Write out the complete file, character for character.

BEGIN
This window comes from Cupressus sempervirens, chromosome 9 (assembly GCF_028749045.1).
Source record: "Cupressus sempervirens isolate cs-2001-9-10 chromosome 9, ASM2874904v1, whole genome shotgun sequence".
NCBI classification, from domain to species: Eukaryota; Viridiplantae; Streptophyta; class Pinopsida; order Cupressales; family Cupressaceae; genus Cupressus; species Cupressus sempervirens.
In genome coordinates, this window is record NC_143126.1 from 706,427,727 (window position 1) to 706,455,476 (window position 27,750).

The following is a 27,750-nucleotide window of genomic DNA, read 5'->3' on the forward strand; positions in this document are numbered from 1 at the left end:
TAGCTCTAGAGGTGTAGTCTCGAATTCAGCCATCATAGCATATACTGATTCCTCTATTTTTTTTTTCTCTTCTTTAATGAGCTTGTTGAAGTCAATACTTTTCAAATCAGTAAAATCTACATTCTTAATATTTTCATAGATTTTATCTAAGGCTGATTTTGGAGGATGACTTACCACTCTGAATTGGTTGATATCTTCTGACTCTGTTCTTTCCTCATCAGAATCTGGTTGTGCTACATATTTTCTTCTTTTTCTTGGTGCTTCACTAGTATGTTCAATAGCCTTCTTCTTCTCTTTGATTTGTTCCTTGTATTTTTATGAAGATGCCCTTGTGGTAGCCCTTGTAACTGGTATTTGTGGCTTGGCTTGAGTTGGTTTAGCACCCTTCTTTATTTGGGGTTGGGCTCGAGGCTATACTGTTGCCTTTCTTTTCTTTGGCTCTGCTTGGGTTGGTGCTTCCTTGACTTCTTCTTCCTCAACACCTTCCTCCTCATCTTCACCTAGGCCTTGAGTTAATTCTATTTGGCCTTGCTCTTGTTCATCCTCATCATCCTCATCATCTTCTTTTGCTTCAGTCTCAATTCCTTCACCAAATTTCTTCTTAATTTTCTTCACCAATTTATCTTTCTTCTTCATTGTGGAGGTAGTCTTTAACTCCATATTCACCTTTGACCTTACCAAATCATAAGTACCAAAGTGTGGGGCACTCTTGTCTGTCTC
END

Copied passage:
This window comes from Cupressus sempervirens, chromosome 9 (assembly GCF_028749045.1).
Source record: "Cupressus sempervirens isolate cs-2001-9-10 chromosome 9, ASM2874904v1, whole genome shotgun sequence".
NCBI classification, from domain to species: Eukaryota; Viridiplantae; Streptophyta; class Pinopsida; order Cupressales; family Cupressaceae; genus Cupressus; species Cupressus sempervirens.
In genome coordinates, this window is record NC_143126.1 from 706,427,727 (window position 1) to 706,455,476 (window position 27,750).

The following is a 27,750-nucleotide window of genomic DNA, read 5'->3' on the forward strand; positions in this document are numbered from 1 at the left end:
TAGCTCTAGAGGTGTAGTCTCGAATTCAGCCATCATAGCATATACTGATTCCTCTATTTTTTTTTTCTCTTCTTTAATGAGCTTGTTGAAGTCAATACTTTTCAAATCAGTAAAATCTACATTCTTAATATTTTCATAGATTTTATCTAAGGCTGATTTTGGAGGATGACTTACCACTCTGAATTGGTTGATATCTTCTGACTCTGTTCTTTCCTCATCAGAATCTGGTTGTGCTACATATTTTCTTCTTTTTCTTGGTGCTTCACTAGTATGTTCAATAGCCTTCTTCTTCTCTTTGATTTGTTCCTTGTATTTTTATGAAGATGCCCTTGTGGTAGCCCTTGTAACTGGTATTTGTGGCTTGGCTTGAGTTGGTTTAGCACCCTTCTTTATTTGGGGTTGGGCTCGAGGCTATACTGTTGCCTTTCTTTTCTTTGGCTCTGCTTGGGTTGGTGCTTCCTTGACTTCTTCTTCCTCAACACCTTCCTCCTCATCTTCACCTAGGCCTTGAGTTAATTCTATTTGGCCTTGCTCTTGTTCATCCTCATCATCCTCATCATCTTCTTTTGCTTCAGTCTCAATTCCTTCACCAAATTTCTTCTTAATTTTCTTCACCAATTTATCTTTCTTCTTCATTGTGGAGGTAGTCTTTAACTCCATATTCACCTTTGACCTTACCAAATCATAAGTACCAAAGTGTGGGGCACTCTTGTCTGTCTC